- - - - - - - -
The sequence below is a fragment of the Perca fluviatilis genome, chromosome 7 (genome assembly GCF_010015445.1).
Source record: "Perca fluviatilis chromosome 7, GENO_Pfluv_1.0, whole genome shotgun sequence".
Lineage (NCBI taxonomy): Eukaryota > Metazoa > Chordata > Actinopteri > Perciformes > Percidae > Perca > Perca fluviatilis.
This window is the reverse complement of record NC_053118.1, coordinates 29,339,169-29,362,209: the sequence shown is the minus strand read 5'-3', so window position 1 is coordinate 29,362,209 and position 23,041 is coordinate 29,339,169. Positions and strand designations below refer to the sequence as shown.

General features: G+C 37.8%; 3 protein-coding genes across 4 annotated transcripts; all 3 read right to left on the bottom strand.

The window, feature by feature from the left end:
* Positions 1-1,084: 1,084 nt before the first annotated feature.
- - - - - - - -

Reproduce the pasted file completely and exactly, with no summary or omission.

The sequence below is a fragment of the Perca fluviatilis genome, chromosome 7 (genome assembly GCF_010015445.1).
Source record: "Perca fluviatilis chromosome 7, GENO_Pfluv_1.0, whole genome shotgun sequence".
Lineage (NCBI taxonomy): Eukaryota > Metazoa > Chordata > Actinopteri > Perciformes > Percidae > Perca > Perca fluviatilis.
This window is the reverse complement of record NC_053118.1, coordinates 29,339,169-29,362,209: the sequence shown is the minus strand read 5'-3', so window position 1 is coordinate 29,362,209 and position 23,041 is coordinate 29,339,169. Positions and strand designations below refer to the sequence as shown.

General features: G+C 37.8%; 3 protein-coding genes across 4 annotated transcripts; all 3 read right to left on the bottom strand.

The window, feature by feature from the left end:
* Positions 1-1,084: 1,084 nt before the first annotated feature.